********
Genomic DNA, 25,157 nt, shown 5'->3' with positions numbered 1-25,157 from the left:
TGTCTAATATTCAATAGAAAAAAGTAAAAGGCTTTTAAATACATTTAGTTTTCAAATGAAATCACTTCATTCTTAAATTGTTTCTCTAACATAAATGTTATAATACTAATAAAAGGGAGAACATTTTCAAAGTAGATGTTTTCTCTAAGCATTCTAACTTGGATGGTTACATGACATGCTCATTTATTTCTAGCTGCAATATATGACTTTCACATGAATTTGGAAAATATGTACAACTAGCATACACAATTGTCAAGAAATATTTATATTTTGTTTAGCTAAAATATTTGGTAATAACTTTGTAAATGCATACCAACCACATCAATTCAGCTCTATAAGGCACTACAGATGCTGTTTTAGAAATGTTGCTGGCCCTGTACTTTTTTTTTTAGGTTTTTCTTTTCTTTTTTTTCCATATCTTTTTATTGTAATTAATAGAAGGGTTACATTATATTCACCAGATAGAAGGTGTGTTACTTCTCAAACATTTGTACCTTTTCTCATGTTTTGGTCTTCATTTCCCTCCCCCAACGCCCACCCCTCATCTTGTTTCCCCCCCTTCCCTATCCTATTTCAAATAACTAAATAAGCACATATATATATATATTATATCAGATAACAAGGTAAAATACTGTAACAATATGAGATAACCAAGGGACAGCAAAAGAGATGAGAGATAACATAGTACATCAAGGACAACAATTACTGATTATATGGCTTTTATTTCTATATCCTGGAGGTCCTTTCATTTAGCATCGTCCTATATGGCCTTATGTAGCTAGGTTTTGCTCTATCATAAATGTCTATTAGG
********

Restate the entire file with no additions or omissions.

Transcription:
Genomic DNA, 25,157 nt, shown 5'->3' with positions numbered 1-25,157 from the left:
TGTCTAATATTCAATAGAAAAAAGTAAAAGGCTTTTAAATACATTTAGTTTTCAAATGAAATCACTTCATTCTTAAATTGTTTCTCTAACATAAATGTTATAATACTAATAAAAGGGAGAACATTTTCAAAGTAGATGTTTTCTCTAAGCATTCTAACTTGGATGGTTACATGACATGCTCATTTATTTCTAGCTGCAATATATGACTTTCACATGAATTTGGAAAATATGTACAACTAGCATACACAATTGTCAAGAAATATTTATATTTTGTTTAGCTAAAATATTTGGTAATAACTTTGTAAATGCATACCAACCACATCAATTCAGCTCTATAAGGCACTACAGATGCTGTTTTAGAAATGTTGCTGGCCCTGTACTTTTTTTTTTAGGTTTTTCTTTTCTTTTTTTTCCATATCTTTTTATTGTAATTAATAGAAGGGTTACATTATATTCACCAGATAGAAGGTGTGTTACTTCTCAAACATTTGTACCTTTTCTCATGTTTTGGTCTTCATTTCCCTCCCCCAACGCCCACCCCTCATCTTGTTTCCCCCCCTTCCCTATCCTATTTCAAATAACTAAATAAGCACATATATATATATATTATATCAGATAACAAGGTAAAATACTGTAACAATATGAGATAACCAAGGGACAGCAAAAGAGATGAGAGATAACATAGTACATCAAGGACAACAATTACTGATTATATGGCTTTTATTTCTATATCCTGGAGGTCCTTTCATTTAGCATCGTCCTATATGGCCTTATGTAGCTAGGTTTTGCTCTATCATAAATGTCTATTAGG